RIYADH (Reuters) - Since Saturday’s execution of four Shi’ite Muslims in Saudi Arabia, hundreds or thousands of the minority sect have marched nightly in protest, and their anger could herald wider unrest.
The execution of one of them, dissident cleric Nimr al-Nimr, caused an international crisis as Shi’ite Iran and its allies responded angrily, but it also caused upset in his home district of Qatif, where many saw his death as unjustified.
“People are angry. And they are surprised, because there were positive signals in the past months that the executions would not take place. People listen to his speeches and there’s no direct proof he was being violent,” a Qatif community leader said by phone.
The protests in Qatif, an almost entirely Shi’ite district of about a million people in the oil-producing Eastern Province, have been mostly peaceful, though a fatal shooting and gun attacks on armored security vehicles have also taken place.
Qatif is located near major oil facilities and many of its residents work for the state energy company, Saudi Aramco. Past incidents of unrest have not led to attacks on the oil industry, but a bus used by Aramco to transport employees was torched after a protest on Tuesday night.
Footage of marchers shouting “down with the Al Saud” and other anti-government slogans, corroborated by witnesses contacted by Reuters, is circulating on social media along with video clips showing shots fired at armored cars.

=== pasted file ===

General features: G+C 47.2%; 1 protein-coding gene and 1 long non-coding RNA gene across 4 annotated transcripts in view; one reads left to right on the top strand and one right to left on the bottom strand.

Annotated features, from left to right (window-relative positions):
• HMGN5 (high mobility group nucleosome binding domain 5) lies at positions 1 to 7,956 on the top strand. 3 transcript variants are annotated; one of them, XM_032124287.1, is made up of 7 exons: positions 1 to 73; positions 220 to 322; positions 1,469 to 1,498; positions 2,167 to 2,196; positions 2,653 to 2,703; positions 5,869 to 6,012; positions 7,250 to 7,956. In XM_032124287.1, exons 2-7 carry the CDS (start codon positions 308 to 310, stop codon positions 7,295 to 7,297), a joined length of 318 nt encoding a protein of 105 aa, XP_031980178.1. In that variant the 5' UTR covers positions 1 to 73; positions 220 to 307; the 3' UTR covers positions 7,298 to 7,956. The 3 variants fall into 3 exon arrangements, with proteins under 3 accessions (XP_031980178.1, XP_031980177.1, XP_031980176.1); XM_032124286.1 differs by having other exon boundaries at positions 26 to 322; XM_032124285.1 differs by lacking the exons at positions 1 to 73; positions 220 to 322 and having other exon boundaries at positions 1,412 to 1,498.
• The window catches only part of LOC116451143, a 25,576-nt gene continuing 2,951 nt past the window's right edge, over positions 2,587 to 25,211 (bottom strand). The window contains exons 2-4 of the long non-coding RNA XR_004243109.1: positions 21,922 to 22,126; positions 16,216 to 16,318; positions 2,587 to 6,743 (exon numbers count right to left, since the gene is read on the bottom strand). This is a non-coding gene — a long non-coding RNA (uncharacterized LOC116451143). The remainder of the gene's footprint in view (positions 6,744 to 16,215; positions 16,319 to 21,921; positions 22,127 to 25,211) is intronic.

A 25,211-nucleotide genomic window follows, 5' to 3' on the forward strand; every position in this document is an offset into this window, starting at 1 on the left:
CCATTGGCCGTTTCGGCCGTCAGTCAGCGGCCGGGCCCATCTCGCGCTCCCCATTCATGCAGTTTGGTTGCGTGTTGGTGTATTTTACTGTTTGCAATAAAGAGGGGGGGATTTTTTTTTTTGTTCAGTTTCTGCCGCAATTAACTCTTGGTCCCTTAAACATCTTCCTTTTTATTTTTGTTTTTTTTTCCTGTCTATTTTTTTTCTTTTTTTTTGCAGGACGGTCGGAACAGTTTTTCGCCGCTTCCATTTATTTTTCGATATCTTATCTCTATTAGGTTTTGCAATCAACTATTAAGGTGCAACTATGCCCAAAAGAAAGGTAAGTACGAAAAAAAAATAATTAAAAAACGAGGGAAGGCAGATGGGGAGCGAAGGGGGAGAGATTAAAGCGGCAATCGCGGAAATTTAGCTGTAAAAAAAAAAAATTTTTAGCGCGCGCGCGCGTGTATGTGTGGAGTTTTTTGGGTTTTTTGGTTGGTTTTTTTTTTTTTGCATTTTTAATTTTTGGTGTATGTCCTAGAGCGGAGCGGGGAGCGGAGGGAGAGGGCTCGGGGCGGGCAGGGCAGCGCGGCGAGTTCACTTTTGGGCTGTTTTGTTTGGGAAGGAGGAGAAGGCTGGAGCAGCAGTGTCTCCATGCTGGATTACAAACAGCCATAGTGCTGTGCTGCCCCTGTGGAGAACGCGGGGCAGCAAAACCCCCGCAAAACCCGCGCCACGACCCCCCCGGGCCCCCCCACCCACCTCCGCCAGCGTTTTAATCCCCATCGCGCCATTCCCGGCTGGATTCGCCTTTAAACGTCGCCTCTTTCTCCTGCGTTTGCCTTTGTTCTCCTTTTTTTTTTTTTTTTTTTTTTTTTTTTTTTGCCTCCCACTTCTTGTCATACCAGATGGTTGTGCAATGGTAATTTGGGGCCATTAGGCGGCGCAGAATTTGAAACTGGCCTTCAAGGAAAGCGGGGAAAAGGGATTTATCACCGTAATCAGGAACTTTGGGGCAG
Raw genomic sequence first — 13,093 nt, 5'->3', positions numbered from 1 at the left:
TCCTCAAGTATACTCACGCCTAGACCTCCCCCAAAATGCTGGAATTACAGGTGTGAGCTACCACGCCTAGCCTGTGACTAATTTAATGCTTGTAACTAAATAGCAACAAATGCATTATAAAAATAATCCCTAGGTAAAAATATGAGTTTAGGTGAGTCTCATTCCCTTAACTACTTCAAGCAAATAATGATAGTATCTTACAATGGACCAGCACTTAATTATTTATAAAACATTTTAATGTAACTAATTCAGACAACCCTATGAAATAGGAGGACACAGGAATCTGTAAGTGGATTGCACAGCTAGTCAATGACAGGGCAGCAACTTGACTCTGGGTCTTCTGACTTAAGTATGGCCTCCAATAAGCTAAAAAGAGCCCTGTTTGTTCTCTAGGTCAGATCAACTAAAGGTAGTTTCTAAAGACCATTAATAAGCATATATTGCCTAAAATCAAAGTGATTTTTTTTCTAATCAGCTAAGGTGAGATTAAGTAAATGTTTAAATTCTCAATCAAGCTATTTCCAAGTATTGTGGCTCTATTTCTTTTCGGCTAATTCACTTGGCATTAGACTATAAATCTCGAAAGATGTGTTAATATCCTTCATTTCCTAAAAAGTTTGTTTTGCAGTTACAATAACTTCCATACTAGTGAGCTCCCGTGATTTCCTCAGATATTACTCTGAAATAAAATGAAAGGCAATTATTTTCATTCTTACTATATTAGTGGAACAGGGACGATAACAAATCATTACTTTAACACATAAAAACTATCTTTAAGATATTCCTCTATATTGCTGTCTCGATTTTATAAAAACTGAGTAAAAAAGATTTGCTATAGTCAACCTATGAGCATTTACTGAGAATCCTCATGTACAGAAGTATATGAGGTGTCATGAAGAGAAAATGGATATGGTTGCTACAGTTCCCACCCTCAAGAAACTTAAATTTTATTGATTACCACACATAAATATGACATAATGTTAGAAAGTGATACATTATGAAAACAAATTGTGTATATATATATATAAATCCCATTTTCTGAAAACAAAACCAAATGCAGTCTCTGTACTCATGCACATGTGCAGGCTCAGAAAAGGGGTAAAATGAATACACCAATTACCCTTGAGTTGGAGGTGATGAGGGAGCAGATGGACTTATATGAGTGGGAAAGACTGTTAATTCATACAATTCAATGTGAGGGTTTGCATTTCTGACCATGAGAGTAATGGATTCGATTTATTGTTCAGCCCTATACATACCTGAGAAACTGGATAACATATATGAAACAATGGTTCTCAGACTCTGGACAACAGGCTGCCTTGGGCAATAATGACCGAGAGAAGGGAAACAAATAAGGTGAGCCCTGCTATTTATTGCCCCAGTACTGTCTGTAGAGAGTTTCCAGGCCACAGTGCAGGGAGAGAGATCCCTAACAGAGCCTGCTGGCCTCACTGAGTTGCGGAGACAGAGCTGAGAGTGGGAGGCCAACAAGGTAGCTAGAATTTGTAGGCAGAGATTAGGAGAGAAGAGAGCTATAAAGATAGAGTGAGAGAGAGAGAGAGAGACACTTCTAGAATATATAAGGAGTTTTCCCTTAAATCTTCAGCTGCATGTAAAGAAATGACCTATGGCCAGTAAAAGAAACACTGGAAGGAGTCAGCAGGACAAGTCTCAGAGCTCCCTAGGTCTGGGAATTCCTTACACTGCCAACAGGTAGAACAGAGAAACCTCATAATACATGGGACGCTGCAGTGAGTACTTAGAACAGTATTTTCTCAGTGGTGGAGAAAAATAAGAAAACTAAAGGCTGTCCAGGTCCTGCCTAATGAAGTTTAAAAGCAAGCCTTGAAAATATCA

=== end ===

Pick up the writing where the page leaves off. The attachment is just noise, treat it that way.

“I did not hear shooting last night, but I heard it a lot on the two nights before,” a resident of Nimr’s home village, al-Awamiya, told Reuters by phone. Like others Reuters spoke to in Qatif, he asked that his name be withheld.
Saudi Arabia only permits foreign news media, including Reuters, to visit Qatif if accompanied by government officials, which it says is to ensure journalists’ safety.
Whether the protests - and sporadic attacks on police - escalate may depend on whether the security forces continue an unspoken policy of allowing peaceful demonstrations until they die down, or crack down with force, say locals.
Government supporters say it depends rather on whether Tehran uses links to local activists, which both Iran and many Qatif residents deny exist, to stage attacks in retaliation for Nimr’s execution and Riyadh’s cutting of diplomatic ties.
The security forces believe they can quash any mass protests in Qatif, like those that began during the 2011 Arab Spring when Nimr became a figurehead, or the 1979 uprising inspired by Iran’s revolution, analysts say.
Qatif is almost entirely populated by Shi’ites and can be physically isolated by the government. Checkpoints stand at its main street entrances.
“The security forces are very confident. The Shi’ite population is confined in certain places. They are a small minority compared to a big majority. They think they have the capability to control them,” said Mustafa Alani, a security analyst with close ties to the Interior Ministry.